“A Hidden Life” (2019), director Terrence Malick’s latest foray into questions of the human spirit and conscience, ends with a quote on a black screen, written by the pseudonymous English writer George Eliot: “…for the growing good of the world is partly dependent on unhistoric acts; and that things are not so ill with you and me as they might have been, is half owing to the number who lived faithfully a hidden life, and rest in unvisited tombs.” Though Eliot may have meant something different with this quote — seeing as she went by a male pen name in order to hide her female identity, amongst other reasons — these last lines of her 1871 work “Middlemarch” hypothetically fit well with Malick’s version of Franz Jägerstätter, an Austrian farmer who refused to sign on to the global domination aspirations of Adolf Hitler’s Third Reich.
The main test of whether or not one will find purpose in this film rests solely on their opinion of Malick’s presentation of Franz Jägerstätter, a very real, noble man, and his “hidden life.” Are we supposed to care about Jägerstätter’s life or are we supposed to care about all the hidden lives? One might argue that we, as human beings with morals and the ability to empathize, should care about both, seeing as Jägerstätter’s life is one of them. While fair, this argument conflicts with the method of “A Hidden Life” in presenting Jägerstätter’s life, which Malick may very well have intended to have us care about.
Malick makes it clear that Jägerstätter is not a hero. He is portrayed as merely a principled, devout man who objects to evil and sticks by this objection, even in the face of certain death. Nothing more. Malick is therefore aware that Jägerstätter’s story is a study of the inner conflicts one has when given the chance to choose between right and wrong, and said choice has life-or-death implications. Yet, stubbornly, Malick does not utilize the open canvas of Jägerstätter’s mind to study the character who could have been used as an exemplar (rather than a vessel) for other hidden lives throughout human history. This could be due to the limitations of the real Franz Jägerstätter; he could have been just as one-note as portrayed. It could also be due to Malick’s preference of using external expression to study people, as opposed to internal expression. The latter is more likely, seeing as the film focuses on one aspect of Jägerstätter’s reasoning toward being a conscientious objector — the religious aspect. Yet, the film still obfuscates the exact way in which his Catholicism played into his decision. It is ambiguous as to whether Jägerstätter being aware of Nazi war crimes on the Eastern Front is even mentioned in the film, and if it is, then it’s done in a rather easy-to-miss way.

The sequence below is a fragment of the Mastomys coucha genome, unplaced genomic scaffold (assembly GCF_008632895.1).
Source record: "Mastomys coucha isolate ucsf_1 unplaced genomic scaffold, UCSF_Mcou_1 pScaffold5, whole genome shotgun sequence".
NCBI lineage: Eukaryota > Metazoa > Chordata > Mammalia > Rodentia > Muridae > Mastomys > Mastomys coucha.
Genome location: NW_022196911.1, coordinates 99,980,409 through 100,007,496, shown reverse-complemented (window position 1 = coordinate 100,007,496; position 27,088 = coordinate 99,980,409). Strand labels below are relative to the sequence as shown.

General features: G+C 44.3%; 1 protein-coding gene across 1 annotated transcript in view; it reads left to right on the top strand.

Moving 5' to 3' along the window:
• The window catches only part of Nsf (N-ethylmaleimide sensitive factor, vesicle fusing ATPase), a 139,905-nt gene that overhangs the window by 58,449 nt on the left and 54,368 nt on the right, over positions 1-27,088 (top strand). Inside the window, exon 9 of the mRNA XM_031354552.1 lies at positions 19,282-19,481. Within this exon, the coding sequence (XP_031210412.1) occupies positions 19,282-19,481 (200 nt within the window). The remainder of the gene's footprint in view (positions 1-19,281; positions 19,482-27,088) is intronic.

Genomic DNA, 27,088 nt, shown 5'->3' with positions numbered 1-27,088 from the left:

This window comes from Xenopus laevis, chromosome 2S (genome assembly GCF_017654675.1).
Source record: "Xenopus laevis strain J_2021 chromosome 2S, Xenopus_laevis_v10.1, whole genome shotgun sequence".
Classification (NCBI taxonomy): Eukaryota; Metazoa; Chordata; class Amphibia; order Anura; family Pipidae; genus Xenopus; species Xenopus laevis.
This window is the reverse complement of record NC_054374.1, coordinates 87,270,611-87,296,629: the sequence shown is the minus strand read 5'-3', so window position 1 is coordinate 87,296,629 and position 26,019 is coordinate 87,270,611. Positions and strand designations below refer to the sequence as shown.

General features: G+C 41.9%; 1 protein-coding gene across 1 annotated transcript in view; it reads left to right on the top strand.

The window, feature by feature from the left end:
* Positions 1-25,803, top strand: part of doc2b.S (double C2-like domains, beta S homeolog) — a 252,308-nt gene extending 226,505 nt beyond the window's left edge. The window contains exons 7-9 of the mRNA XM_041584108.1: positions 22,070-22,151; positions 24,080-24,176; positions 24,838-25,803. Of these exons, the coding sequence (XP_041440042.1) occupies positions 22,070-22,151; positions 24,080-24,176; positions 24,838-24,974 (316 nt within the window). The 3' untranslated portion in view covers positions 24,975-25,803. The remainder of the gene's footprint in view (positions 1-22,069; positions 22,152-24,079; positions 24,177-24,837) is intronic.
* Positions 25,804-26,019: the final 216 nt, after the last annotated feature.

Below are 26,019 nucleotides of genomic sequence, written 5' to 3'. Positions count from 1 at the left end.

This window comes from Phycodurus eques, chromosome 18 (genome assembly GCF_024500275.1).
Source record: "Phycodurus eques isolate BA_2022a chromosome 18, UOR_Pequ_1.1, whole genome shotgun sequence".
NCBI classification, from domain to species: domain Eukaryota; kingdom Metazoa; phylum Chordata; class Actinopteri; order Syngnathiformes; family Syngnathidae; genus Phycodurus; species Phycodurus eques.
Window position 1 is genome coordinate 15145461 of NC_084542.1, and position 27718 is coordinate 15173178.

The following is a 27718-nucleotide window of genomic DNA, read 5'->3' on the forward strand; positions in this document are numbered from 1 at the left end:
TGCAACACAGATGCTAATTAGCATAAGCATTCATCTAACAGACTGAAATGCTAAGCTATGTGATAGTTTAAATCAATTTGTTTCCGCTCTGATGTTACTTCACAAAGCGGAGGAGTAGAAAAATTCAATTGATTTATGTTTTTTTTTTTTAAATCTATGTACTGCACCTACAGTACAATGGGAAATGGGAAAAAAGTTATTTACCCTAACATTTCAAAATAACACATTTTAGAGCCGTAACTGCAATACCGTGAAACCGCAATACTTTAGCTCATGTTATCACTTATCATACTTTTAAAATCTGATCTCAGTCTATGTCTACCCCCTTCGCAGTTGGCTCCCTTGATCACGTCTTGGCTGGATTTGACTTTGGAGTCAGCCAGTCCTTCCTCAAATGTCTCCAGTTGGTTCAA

“A Hidden Life” has all the makings to be a masterpiece. Malick upholds the same level of setting-induced wonder that has been the expectation since his first films, “Badlands” (1973) and “Days of Heaven” (1978), but this time with a heavy lean toward Eastern European, blue-tinted pastures and mountains rather than the American, yellow-orange prairies of the aforementioned films. The acting of German August Diehl and Austrian Valerie Pachner — who respectively play Franz Jägerstätter and his wife Franziska — is as good as anyone else’s this year. The orchestral score pops in and out at all the right moments. The pacing is impressive, never making the three hour film feel like a slog. There is a good variety of shots; the best of which are awe-inspiring, the worst of which are still interesting. The way in which Malick has his German and Austrian characters speak in their native languages and English only when a line cannot be deciphered through the emotions and body language of the speaker is quite innovative. Yet, the combination of these successes in cinematic technique never amounts to an incredible film.
A film about a hidden life does not require its life of focus to be studied only at a surface level. It does not need to treat its subject as if they were merely a vessel. A film can feasibly delve into the deepest caverns of any person’s mind throughout history, studying their specific thoughts, and still expect the audience to derive profound and, more importantly, translatable knowledge from it. With all of the close-up shots of Franz Jägerstätter in this film, one would have hoped Malick would have gone a bit further into his head.
Malick wants us to understand what Eliot had to say about hidden lives. But by doing all that it can to distance us from the study of Franz Jägerstätter, “A Hidden Life” keeps the spectacularity of these lives still hidden from us.
“A Hidden Life” opens in theaters on Dec. 13.